Media Lens

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Description from the website

correcting for the distorted vision of the corporate media
MediaLens is a response based on our conviction that mainstream newspapers and broadcasters provide a profoundly distorted picture of our world. We are convinced that the increasingly centralised, corporate nature of the media means that it acts as a de facto propaganda system for corporate and other establishment interests. The costs incurred as a result of this propaganda, in terms of human suffering and environmental degradation, are incalculable.
In seeking to understand the basis and operation of this systematic distortion, we flatly reject all conspiracy theories and point instead to the inevitably corrupting effects of free market forces operating on and through media corporations seeking profit in a society dominated by corporate power. We reject the idea that journalists are generally guilty of self-censorship and conscious lying; we believe that the all-too-human tendency to self-deception accounts for their conviction that they are honest purveyors of uncompromised truth. We all have a tendency to believe what best suits our purpose - highly paid, highly privileged editors and journalists are no exception.
MediaLens has grown out of our frustration with the unwillingness, or inability, of the mainstream media to tell the truth about the real causes and extent of many of the problems facing us, such as human rights abuses, poverty, pollution and climate change. Because much modern suffering is rooted in the unlimited greed of corporate profit-maximising - in the subordination of people and planet to profit - it seems to us to be a genuine tragedy that society has for so long been forced to rely on the corporate media for 'accurate' information. It seems clear to us that quite obvious conflicts of interest mean it is all but impossible for the media to provide this information. We did not expect the Soviet Communist Party's newspaper Pravda to tell the truth about the Communist Party, why should we expect the corporate press to tell the truth about corporate power?
We believe that media 'neutrality' is a deception that often serves to hide systematic pro-corporate bias. 'Neutrality' most often involves 'impartially' reporting dominant establishment views, while ignoring all non-establishment views. In reality it is not possible for journalists to be neutral - regardless of whether we do or do not overtly give our personal opinion, that opinion is always reflected in the facts we choose to highlight or ignore. While we seek to correct corporate distortions as honestly as possible, our concern is not to affect some spurious 'objectivity' but to engage with the world to do whatever we can to reduce suffering and to resist the forces that seek to subordinate human well-being to profit. We do not believe that passively observing human misery without attempting to intervene constitutes 'neutrality'. We do not believe that 'neutrality' can ever be deemed more important than doing all in our power to help others.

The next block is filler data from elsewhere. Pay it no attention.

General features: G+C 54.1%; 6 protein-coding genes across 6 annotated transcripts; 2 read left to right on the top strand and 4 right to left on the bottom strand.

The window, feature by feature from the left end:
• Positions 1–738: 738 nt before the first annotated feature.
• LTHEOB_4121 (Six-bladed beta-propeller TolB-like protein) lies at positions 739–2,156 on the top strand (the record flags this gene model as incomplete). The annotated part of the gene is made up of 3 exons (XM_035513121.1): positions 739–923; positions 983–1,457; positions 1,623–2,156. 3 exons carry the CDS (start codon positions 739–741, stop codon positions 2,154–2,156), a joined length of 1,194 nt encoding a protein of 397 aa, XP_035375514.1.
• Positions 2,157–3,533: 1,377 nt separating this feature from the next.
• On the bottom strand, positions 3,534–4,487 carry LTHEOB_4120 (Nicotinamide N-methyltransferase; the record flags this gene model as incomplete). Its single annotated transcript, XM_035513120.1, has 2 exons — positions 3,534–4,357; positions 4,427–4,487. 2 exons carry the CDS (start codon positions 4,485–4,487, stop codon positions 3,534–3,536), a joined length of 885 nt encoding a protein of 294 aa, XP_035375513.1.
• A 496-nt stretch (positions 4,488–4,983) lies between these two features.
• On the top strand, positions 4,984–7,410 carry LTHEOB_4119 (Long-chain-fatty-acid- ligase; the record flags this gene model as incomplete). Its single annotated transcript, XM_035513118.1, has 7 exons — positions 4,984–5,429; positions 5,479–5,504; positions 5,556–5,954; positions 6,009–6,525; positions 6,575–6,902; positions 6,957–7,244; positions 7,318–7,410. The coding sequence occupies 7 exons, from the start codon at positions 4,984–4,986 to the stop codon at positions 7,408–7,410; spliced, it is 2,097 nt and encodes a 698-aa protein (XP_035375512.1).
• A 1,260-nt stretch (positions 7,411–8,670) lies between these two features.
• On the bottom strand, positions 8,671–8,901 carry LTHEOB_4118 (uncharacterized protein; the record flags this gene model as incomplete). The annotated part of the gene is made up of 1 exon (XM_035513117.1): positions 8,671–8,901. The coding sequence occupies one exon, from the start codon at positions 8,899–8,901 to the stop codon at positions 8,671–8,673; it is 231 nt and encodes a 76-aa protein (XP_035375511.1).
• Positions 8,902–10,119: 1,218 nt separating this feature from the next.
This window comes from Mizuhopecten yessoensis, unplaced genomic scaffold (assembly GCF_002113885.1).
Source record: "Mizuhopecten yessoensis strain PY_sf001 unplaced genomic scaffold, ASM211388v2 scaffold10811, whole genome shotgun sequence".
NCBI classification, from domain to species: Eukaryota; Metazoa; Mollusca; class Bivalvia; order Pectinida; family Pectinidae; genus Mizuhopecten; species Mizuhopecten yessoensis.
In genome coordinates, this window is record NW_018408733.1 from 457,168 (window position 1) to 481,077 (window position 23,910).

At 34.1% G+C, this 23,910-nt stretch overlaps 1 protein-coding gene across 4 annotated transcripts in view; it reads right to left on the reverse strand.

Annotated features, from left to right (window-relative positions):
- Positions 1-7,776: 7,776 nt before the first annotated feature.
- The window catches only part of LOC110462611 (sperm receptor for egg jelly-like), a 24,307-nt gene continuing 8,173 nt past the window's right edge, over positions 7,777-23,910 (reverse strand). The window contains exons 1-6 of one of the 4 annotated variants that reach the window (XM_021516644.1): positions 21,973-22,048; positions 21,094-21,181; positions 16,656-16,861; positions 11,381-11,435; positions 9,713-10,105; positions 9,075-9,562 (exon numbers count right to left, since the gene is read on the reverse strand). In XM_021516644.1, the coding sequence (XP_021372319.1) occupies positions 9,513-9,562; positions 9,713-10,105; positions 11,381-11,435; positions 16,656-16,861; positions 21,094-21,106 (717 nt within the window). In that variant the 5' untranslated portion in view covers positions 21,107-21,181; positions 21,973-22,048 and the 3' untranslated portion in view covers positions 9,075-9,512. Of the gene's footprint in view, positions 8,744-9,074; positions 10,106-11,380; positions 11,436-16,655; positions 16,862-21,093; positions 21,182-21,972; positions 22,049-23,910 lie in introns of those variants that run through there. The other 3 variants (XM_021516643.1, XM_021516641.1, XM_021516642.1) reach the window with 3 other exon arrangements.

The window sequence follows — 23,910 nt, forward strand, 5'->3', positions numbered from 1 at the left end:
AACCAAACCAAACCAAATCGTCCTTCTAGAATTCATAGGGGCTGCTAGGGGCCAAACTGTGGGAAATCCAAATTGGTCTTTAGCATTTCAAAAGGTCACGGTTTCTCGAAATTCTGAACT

We accept the Buddhist assertion that while greed and hatred distort reason, compassion empowers it. Our aim is to increase rational awareness, critical thought and compassion, and to decrease greed, hatred and ignorance. Our goal is not at all to attack, insult or anger individual editors or journalists but to highlight significant examples of the systemic distortion that is facilitating appalling crimes against humanity: the failure to communicate the truth of exactly who is responsible for the slaughter of 500,000 Iraqi children under five; the silence surrounding the motives and devastating consequences of corporate obstruction of action on climate change; the true nature, motives and consequences of 'globalisation'; the corporate degradation and distortion of democratic society and culture. Our hope is that by so doing we can help all of us to free ourselves from delusions. In the age of global warming and globalised exploitation these delusions threaten an extraordinary, and perhaps terminal, disaster - they should not be allowed to go unchallenged.
We have to acknowledge the debt we owe to Edward Herman and Noam Chomsky, and in particular to their brilliant (and largely ignored) text, Manufacturing Consent - The Political Economy of the Mass Media. (Pantheon, 1988) We recommend Herman and Chomsky's "propaganda model of media control" as a basis for understanding the manner in which truth is filtered from, rather than consciously obstructed by, the modern media system.
We hope that this website will help to turn bystanders into compassionate actors. As historian Howard Zinn has written:
"Society has varying and conflicting interests; what is called objectivity is the disguise of one of these interests - that of neutrality. But neutrality is a fiction in an unneutral world. There are victims, there are executioners, and there are bystanders... and the 'objectivity' of the bystander calls for inaction while other heads fall."
"I recommend a new website edited by... [writers David Edwards and David Cromwell], whose factual, inquiring analysis of the reporting of Iraq, Afghanistan and other issues has already drawn the kind of defensive spleen that shows how unused to challenge and accountability much of journalism, especially that calling itself liberal, has become. The address is"
John Pilger, New Statesman, March 22, 2002)


"Media Lens gratefully acknowledges the financial support of the Barry Amiel and Norman Melburn Trust, the Lipman Miliband Trust, the Foundation de Sauve, the Marmot Trust and a number of individual donors." [1]

Contact details

David Edwards, Editor
David Cromwell, Editor
Email: editor AT

Resources and articles

Related Sourcewatch articles


  1. How is Media Lens funded?, Media Lens, accessed June 26, 2008.